Sweet Potato Fries
Sweet Potato Fries
Now that spring - no, summer - is here, I have been shopping and shopping for plants.

On Thursday I was at the garden center in Chaska that my daughter, Amanda, manages. I filled a cart with annuals, herbs and close-out perennials.

This stop was on my way home after attending my granddaughter, Sylvie's, Mother's Day tea at her preschool. This was a dear sweet event where we ate dainty cucumber sandwiches, chocolate-dipped strawberries and jam-filled cookies. The tiny pre-schoolers donned aprons and served the moms and other family members.

After losing my way there following a detour, I was relieved to arrive before the program began.

On Friday, before heading out of town, I stopped at the high school and got a couple boxes of annuals potted in four-inch pots. FFAers had started them from plugs and grew them in the school's green house.

On Saturday, now in northern Wisconsin, I drove to a rural garden center that we have been passing by, again and again over the past year since we purchased our lake home. The weather was whipping wind and chilly, but inside the greenhouses, it was warm and smelled wonderful. I made trips back and forth to the checkout hut, setting herbs, annuals and houseplants on the counter, until I was handed a plastic tray to take along with me.

Over the three days I had picked up a wonderful selection of herbs to replace those that had died during our long, killing winter. I even found a bay leaf plant that will become a houseplant during the winter months.

The perennials were marked 70 percent off, and it gave me a reason to pick out ferns, hostas, lilies and heuchera (coral bells) to fill in an area in our back yard, opened up when lower branches were removed from aging spruces. Truthfully, I didn't actually have planned spots for any of them, I just figured I would find places at one of our houses.

Up north, it is so shaded that ferns and hostas are pretty much the rule. At home, I have sort of become a collector of interesting specimens. Sometimes unique perennials I pick up don't survive until the next year - but one can always hope.

At home, I have been using the finally warmer or somewhat warmer days to dig out some perennials I have had for years, always in the same spot. Several of the same type were together taking up space. Now I want more room to plant herbs, so out come the big clumps of Siberian iris and a small type of Stella de Ora day lilies, planted in trios.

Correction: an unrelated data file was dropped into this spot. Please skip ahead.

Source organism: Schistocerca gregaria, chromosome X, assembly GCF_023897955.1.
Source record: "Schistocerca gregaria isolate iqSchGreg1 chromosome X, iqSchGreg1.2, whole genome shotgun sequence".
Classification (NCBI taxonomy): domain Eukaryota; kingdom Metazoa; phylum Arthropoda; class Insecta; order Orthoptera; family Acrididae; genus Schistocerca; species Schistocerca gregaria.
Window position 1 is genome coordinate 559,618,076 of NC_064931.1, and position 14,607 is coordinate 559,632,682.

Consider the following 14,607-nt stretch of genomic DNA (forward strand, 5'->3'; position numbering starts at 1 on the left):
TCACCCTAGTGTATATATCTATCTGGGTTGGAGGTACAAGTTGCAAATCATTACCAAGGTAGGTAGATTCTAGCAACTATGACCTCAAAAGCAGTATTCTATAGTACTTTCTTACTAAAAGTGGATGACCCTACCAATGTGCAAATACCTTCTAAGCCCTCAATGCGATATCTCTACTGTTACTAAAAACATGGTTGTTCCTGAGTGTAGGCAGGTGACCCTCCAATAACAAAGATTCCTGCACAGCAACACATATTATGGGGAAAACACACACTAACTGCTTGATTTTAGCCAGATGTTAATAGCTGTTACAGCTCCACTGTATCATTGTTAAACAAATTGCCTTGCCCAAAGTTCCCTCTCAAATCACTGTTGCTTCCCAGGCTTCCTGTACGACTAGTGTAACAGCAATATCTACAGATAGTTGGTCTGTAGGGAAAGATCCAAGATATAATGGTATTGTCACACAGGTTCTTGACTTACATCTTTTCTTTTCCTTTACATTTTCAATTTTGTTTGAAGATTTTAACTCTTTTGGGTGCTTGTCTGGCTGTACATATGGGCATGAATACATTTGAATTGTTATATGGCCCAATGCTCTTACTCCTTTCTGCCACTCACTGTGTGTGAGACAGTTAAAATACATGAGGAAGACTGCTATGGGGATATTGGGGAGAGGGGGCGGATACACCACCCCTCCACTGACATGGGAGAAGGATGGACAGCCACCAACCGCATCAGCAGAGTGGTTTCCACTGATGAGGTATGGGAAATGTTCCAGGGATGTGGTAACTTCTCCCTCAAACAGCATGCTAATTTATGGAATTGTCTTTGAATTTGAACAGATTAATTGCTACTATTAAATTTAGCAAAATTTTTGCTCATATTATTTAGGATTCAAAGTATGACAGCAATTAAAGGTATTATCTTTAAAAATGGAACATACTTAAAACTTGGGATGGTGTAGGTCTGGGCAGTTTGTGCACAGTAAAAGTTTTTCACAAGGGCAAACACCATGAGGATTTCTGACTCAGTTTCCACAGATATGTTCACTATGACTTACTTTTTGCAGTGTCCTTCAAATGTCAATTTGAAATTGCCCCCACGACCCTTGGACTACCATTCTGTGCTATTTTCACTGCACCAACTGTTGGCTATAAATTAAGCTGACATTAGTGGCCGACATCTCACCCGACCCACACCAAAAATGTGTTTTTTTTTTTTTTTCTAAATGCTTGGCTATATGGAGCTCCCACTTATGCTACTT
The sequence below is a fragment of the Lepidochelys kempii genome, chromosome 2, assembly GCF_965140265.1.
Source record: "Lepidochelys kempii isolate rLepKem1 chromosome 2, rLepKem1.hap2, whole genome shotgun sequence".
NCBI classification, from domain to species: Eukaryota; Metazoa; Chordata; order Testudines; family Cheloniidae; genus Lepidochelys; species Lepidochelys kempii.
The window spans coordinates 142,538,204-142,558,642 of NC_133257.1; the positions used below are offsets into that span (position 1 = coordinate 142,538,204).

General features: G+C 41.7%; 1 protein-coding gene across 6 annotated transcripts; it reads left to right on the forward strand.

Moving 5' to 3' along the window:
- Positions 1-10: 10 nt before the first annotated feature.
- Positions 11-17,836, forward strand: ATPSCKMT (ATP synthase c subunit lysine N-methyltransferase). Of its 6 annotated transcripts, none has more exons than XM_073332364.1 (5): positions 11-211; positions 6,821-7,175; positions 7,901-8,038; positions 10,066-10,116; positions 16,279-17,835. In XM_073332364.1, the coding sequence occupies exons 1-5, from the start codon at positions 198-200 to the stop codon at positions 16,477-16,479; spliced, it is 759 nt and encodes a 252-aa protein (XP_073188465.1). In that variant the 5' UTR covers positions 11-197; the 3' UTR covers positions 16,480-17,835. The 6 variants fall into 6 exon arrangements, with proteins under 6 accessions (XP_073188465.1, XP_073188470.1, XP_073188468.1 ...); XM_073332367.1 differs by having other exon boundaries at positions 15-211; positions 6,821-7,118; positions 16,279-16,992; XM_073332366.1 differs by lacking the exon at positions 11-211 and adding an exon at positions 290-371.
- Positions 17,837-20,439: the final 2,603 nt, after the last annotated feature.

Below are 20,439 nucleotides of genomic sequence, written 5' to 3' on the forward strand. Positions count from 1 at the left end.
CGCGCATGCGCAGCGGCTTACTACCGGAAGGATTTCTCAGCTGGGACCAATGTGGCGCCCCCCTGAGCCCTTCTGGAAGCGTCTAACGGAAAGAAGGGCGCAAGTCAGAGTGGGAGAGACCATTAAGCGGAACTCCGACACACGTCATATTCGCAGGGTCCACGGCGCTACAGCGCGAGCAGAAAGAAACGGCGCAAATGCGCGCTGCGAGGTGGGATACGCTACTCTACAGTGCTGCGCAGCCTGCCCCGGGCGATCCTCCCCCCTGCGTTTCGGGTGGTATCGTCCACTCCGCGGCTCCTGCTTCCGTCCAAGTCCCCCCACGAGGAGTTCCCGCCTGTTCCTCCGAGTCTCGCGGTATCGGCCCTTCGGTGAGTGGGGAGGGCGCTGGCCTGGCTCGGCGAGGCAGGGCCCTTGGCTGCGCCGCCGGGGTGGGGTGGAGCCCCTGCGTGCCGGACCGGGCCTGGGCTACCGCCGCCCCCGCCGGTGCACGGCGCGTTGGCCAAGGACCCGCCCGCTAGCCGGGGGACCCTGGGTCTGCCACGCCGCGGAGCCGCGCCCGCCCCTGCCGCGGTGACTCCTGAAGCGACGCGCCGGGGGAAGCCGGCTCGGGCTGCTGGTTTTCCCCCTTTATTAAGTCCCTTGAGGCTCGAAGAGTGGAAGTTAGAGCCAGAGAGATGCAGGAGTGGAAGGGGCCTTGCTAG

As the days have progressed, I work a small area, digging out the old, replacing with bags of topsoil and compost, then replanting. It's one of those projects that if I really had known how much work it would take, well, I might not have started. But I approach big projects in smaller pieces. That way I can feel like I've accomplished something even when there's still hours and hours of work yet to come.

I step back and admire that small portion I have completed, focusing on and enjoying what I just completed.

Tonight I needed to write and I needed to cook up a batch of sweet potato fries for my column. Seeing that it is finally warm, I can't miss out on an entire evening of gardening just to write or cook so I did both and hope I can get this done and sent before bedtime.

The sweet potatoes are now cooked and cooling so I can taste test them.

I photographed them with a sweet potato I had cut two months ago, then propped with toothpicks into a cup of water. Now, a whole group of young sweet potato plants have developed on the tuber and are ready to be planted outside, if the heat we had today holds for a while.

Last year my son Logan grew sweet potatoes that he had started on my windowsill. This year, I decided to help out and filled the entire length of the windowsill with sprouting sweet potatoes. Back when it was still snowy, and very cold outside, this gave me a sense of having a bit of spring inside the house.

After we had consumed all the sweet potatoes he had raised, he purchased more for eating from a winter farmers market. Wow, what a sweet treat!

I have never cared for mashed sweet potatoes with marshmallow halves melted on the top. In fact I never really liked sweet potatoes before I ate sweet potatoes fries - the first time they were deep fat fried at the Minnesota State Fair.

Then I tried the oven-baked version without the saturating fat and found I liked those too, and actually I prefer them that way.

Baked in a hot oven they can form a burned-looking crunchy crust; lower heats give a soggier, unburned fry. The roasting brings out the natural sugars. A bit of chili powder gives them a little heat, along with the lightly salted flavor.

They are easy to make and don't take a long time to prepare. Try some for yourself.

Sweet Potato Fries

A pound of sweet potatoes

Olive oil

Sea salt

Freshly ground pepper

Chili powder

Heat oven to 425 degrees. Cut skin from cleaned sweet potatoes. Cut long sweet potatoes in halves or thirds lengthwise. Halve lengthwise, then cut into thick lengths about a half inch thick. Lay them out on a baking sheet so they aren't touching each other. Brush with olive oil, sprinkle with sea salt, freshly grind pepper over fries and lightly sprinkle with chili powder.

Bake for about 15 minutes, remove from oven and flip the fries over with a turner, brush lightly with a little more olive oil, add more salt, pepper and chili powder to taste. Put pan back into the oven and bake for about 10 minutes more.

Serve hot, perhaps with dipping sauce, if preferred